This story originally appeared on PlanPhilly.
“Walking Philadelphia like this is an act of civic empathy and public power.” Ashley Hahn, in an op-ed for the Philadelphia Inquirer, shared how walking with fellow passionate Philadelphians can be a democratizing act that helps “chip away at the divisions and indifference that can separate us, that prevent us from hearing one another, or even really seeing the city we share.”
Starting today, Hahn will help bring us into the world of our own making through Jane’s Walk, a global festival of citizen-led walking tours that takes place the first weekend of May annually in more than 200 cities. Think about that. In urban spaces all over the world, at the same time, pedestrians are actively traversing their cities’ neighborhoods, with the goal to live by the standards set by urban activist and writer Jane Jacobs, a passionate advocate who pushed forward community-driven city building during the era of top-down planning and urban renewal. It’s like watching the same film opening weekend, except it’s starring people you know and set in your neighborhoods.
Jane’s Walk brings together passionate citizens who believe in a vibrant, inclusive, and appreciated city. Volunteer walk leaders are either passionate residents, experts in their field, or professionals in design and the built environment, or all of the above. At Jane’s Walk, they “host roving conversations that typically explore themes of neighborhood change, public history, or urban ecology,” and everyone connects with each other and to community gems and resources.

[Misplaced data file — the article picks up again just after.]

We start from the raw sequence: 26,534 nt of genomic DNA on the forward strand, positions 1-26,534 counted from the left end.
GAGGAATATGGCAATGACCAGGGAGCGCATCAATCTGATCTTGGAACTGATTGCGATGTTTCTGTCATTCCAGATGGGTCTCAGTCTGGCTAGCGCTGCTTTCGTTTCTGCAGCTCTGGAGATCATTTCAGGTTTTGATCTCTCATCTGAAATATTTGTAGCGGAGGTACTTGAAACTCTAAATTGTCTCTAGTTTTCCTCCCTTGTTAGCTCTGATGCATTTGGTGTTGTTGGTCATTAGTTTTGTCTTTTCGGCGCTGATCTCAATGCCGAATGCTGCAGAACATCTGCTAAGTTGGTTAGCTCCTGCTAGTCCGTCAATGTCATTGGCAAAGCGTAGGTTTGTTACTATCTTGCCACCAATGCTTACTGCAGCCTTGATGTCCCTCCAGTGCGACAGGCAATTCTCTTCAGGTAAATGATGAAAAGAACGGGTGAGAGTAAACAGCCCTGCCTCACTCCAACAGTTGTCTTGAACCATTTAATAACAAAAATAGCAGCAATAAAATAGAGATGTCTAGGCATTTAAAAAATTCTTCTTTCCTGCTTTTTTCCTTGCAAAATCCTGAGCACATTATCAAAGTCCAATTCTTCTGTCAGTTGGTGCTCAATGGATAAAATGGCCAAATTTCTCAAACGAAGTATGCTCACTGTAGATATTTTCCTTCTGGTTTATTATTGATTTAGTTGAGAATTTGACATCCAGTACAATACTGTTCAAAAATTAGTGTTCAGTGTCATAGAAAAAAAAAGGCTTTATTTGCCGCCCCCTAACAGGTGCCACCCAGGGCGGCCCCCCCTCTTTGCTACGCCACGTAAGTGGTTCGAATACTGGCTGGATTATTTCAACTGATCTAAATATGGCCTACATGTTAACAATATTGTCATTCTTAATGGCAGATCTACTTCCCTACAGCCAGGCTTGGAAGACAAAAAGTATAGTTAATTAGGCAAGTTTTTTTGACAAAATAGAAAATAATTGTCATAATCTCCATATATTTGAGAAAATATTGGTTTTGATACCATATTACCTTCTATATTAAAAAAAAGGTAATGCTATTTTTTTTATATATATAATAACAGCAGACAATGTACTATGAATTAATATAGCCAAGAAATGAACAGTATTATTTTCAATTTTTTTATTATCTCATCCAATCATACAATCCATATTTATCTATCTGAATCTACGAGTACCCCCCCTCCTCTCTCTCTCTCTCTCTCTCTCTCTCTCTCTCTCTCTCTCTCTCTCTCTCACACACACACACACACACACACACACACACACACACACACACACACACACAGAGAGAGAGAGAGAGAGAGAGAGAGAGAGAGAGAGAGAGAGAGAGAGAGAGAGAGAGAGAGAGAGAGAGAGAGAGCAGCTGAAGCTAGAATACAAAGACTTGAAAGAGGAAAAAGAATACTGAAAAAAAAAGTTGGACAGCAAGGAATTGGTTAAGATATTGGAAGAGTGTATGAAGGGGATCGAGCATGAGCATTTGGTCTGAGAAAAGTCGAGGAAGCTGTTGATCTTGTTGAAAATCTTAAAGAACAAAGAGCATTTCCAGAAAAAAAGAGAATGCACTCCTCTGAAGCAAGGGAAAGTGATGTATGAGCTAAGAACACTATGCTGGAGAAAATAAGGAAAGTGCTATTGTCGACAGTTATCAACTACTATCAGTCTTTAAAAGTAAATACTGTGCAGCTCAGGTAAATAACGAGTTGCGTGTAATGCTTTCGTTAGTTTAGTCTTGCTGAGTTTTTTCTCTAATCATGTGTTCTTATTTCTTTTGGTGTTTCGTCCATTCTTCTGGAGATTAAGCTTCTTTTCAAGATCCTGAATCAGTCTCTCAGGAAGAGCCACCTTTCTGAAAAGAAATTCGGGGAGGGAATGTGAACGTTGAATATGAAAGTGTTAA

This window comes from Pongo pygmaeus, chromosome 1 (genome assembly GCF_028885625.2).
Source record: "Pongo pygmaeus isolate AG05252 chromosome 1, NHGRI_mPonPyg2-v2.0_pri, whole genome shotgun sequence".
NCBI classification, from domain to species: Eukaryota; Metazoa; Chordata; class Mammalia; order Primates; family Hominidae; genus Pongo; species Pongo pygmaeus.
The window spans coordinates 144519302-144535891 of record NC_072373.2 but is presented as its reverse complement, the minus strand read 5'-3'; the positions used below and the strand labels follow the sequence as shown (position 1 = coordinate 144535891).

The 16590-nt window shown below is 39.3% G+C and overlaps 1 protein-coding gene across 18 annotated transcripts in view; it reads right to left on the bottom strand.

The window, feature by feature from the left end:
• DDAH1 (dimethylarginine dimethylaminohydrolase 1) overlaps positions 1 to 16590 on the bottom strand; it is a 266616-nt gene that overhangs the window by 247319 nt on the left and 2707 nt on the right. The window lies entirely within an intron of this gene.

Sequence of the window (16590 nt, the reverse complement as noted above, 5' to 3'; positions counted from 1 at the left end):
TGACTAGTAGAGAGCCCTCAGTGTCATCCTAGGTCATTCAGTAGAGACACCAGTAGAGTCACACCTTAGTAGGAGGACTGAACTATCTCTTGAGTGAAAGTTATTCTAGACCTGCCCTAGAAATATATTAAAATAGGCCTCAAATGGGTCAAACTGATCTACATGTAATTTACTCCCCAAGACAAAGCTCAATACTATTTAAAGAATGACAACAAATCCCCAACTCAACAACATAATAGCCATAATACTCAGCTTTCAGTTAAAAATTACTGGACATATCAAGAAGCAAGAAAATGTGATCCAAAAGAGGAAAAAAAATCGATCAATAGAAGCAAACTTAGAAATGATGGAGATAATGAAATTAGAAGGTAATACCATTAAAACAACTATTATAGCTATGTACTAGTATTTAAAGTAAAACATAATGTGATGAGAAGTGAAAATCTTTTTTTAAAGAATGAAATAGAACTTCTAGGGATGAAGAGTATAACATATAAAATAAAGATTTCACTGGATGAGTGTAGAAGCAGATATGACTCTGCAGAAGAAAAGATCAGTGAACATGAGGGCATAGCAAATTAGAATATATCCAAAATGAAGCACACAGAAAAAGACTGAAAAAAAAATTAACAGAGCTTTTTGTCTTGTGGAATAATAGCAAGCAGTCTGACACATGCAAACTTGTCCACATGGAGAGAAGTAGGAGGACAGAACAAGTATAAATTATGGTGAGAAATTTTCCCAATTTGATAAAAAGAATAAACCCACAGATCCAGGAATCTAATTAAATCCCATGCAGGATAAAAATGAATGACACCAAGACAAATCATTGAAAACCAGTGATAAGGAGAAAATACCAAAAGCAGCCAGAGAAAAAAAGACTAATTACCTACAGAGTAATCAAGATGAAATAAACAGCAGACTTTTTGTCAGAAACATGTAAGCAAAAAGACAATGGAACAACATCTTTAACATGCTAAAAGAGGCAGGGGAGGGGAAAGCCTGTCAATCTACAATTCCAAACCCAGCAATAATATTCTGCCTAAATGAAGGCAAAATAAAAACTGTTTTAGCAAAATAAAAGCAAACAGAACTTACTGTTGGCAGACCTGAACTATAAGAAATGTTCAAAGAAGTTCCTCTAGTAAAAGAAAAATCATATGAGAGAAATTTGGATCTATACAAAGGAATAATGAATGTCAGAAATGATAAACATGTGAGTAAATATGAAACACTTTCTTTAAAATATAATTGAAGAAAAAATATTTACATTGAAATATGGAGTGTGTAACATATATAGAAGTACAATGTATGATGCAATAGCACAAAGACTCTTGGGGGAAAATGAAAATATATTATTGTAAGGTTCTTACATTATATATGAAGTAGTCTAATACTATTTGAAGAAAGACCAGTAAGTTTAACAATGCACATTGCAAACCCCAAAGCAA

Simply “being together, sharing space….is harder than it might seem,” Hahn writes. “Listening in this context becomes an active act of caring, and sharing your experiences is a way to open your heart. When we walk together, even briefly, we’re aligned.”
Join Jane’s Walk this weekend and get to know your city through the heart and soles of your fellow Philadelphians. Also Ashley Hahn, who has organized Jane’s Walk since 2014, makes little pins by hand for you to wear.
And, for a walk down memory lane, here’s a flashback to one outcome from Jane’s Walk 2016, when the John S. and James L. Knight Foundation enabled Jane’s Walk to offer an “Eyes on the Street” microgrant to help advance ideas hatched during a Sharswood walk and promote positive community-driven change.